• Do we need more information from the client? Drawn-out conversations may imply the need for more business information to be gathered before continuing to refine the story. Take note and move on from this topic.

Story scribe(s)  

Assign a scribe to take notes directly into the story tool or other agreeable place during the story refining meeting. Any salient points discussed in refinement should be captured to help the delivery team in the future. By rotating the scribe, either per meeting or per story, you increase engagement by assigning a task and reduce the focus lost when taking notes while presenting or sharing a screen.

Above all, it is important to accept not completely refining a story in a single session, as that is not the primary goal. Remember, the true goal of story refining is to collectively advance the understanding and clarity of a story with the delivery team.

Foundational requirements

Beyond shifting your mindset, understanding the true goal of refinement, and applying techniques such as story timeboxing, you need some foundational truths to exist in your team to make refinements more engaging and effective.  

Engaged delivery team with holistic ownership of the backlog 

It takes a village to manage the backlog. While the product owner is responsible for story or feature prioritization, lean on all members to contribute knowledge and expertise to prepare stories to work. For example, encourage the team to add stories to the backlog when they identify gaps or story splits. Through collaboration and collective ownership of the backlog, the team will drive to story clarity faster. 

High levels of trust among the team

Reviewing the acceptance criteria (AC) should be a small part of the story refining process. If the team has a high level of trust and strong clarity of the desired story outcome, the specific phrasing of the AC matters less. Describing the story’s desired outcome and articulating business value allows the product owner to capture the shared understanding of the AC without it becoming a contract negotiation. Stating this at the first few refining meetings of a newly formed team could help drive toward this level of trust.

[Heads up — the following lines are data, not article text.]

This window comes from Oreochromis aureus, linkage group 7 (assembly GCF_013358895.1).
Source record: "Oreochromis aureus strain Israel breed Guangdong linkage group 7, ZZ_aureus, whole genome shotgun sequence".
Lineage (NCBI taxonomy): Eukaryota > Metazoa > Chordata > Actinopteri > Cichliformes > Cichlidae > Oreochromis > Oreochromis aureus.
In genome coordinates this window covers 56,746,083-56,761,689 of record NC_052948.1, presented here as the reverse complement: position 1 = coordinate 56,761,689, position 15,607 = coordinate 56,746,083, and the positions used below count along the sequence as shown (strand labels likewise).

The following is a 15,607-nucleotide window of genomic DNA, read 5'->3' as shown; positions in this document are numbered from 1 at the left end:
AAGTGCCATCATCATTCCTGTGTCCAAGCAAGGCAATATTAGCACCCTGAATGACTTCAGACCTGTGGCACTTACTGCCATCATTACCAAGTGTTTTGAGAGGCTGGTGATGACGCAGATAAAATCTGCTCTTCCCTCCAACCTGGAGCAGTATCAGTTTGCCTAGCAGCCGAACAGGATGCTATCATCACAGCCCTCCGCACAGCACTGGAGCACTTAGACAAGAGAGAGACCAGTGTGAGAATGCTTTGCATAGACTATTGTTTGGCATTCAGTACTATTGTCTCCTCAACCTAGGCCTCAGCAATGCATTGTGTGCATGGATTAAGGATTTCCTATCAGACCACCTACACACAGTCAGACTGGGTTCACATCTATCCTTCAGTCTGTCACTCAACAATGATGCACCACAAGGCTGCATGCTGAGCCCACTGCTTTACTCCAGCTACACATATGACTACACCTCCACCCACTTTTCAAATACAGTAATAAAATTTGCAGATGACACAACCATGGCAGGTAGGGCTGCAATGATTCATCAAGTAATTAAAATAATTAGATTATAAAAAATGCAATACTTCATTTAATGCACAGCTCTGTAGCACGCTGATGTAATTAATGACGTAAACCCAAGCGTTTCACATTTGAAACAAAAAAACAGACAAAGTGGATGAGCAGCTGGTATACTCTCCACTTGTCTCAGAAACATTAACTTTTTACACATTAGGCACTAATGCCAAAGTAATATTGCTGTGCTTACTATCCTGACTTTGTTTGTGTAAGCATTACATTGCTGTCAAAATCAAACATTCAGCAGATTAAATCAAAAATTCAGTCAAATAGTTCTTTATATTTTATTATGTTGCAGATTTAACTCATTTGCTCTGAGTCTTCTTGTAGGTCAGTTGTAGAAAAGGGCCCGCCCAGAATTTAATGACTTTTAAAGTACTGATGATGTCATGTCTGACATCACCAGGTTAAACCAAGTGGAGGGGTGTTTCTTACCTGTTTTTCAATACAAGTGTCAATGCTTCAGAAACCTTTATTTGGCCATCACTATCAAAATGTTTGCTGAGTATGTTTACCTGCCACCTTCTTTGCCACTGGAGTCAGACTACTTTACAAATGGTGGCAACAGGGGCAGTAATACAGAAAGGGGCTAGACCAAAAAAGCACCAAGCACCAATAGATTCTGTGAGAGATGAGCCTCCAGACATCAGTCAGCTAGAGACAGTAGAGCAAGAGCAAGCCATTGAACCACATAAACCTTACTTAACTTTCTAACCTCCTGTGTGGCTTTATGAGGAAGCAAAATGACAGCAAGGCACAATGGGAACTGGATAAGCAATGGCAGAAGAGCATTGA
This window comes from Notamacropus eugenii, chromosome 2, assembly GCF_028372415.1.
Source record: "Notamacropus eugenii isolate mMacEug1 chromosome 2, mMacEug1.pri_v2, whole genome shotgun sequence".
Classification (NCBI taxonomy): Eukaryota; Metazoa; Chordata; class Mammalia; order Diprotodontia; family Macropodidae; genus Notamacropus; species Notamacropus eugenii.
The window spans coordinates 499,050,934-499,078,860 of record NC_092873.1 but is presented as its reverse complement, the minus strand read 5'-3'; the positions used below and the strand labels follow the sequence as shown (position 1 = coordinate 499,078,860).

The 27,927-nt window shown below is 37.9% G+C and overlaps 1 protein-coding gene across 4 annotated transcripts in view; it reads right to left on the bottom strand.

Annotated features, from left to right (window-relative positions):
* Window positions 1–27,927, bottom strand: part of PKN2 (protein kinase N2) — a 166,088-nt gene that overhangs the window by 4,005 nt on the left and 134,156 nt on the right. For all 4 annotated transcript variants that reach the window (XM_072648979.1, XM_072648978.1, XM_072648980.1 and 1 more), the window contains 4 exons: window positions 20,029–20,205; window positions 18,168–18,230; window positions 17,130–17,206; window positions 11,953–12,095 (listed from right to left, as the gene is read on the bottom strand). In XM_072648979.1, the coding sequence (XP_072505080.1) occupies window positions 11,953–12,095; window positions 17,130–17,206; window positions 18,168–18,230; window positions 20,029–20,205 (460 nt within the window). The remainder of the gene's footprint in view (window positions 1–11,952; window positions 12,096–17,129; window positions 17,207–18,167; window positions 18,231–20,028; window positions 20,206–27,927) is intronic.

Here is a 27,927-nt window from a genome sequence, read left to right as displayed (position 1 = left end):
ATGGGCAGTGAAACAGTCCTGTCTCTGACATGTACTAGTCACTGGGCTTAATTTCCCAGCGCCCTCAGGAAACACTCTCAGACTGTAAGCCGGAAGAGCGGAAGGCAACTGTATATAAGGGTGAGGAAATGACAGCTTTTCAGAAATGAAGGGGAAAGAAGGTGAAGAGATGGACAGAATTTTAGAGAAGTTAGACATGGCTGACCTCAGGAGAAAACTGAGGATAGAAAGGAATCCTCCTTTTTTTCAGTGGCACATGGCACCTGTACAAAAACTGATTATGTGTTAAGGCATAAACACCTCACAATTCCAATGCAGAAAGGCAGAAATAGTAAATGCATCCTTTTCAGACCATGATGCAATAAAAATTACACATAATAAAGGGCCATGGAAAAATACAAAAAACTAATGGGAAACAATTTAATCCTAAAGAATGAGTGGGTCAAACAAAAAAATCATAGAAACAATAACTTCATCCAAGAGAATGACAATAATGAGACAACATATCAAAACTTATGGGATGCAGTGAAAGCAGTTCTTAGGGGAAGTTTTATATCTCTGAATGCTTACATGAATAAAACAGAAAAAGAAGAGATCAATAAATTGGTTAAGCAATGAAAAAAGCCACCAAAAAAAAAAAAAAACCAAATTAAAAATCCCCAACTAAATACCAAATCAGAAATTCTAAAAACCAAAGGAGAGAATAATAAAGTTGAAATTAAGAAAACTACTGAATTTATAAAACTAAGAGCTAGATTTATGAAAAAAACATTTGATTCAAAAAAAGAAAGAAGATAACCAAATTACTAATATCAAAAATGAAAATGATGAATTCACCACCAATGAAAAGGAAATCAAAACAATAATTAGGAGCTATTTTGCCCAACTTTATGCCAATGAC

Willingness from the whole team to ask questions

We all hold pieces of knowledge that may increase shared understanding of the story. It is incumbent on the team to ask questions as these stories make their way into a ‘ready to work’ state. Along with trust, there must be a safe environment where the team feels comfortable asking questions such as: 

  • What is the value of a specific feature?
  • What information or assumptions have changed since the last conversation about the topic?
  • Speaking up when an AC does not feel right or feasible.
  • Is this story too big?

Starting with the big picture — often 

As we drive the creation of stories from a detailed roadmap or story map, it is important for the delivery team to understand how all the pieces fit together. Getting stuck in the details can cause churn in conversation and waste time. Continually reminding the team about the big picture can solidify the business value and lead to the overall clarity necessary to dig into the details. 

Benefits realized 

The biggest benefit to focusing on the true goal of story refining is saving time. While it may seem counterintuitive to save time when stories are refined over multiple sessions rather than just a single session; it isn’t just the time spent refining the story that can be counted toward the overall benefits of this approach. By focusing on the desired outcomes, and a high-level understanding of a story, it should create enough detail for the development team to feel comfortable moving the story into a ‘ready to work’ state.

When clarity is the focus of story refining the following happens: 

  • Less churn due to confusion.
  • Less rework due to understanding the desired outcome (versus being forced into the weeds, potentially discussing solutions before solutions are needed).
  • Prevents rework during implementation.
  • Less planning is needed by focusing on the business outcome instead of the story details — allowing the team the ability to ask questions at the most relevant time, during development.

All of this adds up to time savings.  

In addition to time savings, there is also a noticeable improvement in engagement and collaboration from the team. Driving clarity through valuable conversation, as well as identifying when a conversation has passed its usefulness, is key to continued engagement and collaboration.   


In summary, to create an engaging and collaborative story refinement that collectively advances the understanding of a story, focus on clarity of a story and how the story fits into the big picture. Using techniques such as story timeboxing, or reflection time will drive towards story clarity faster, ultimately saving time and improving team dynamics along the way.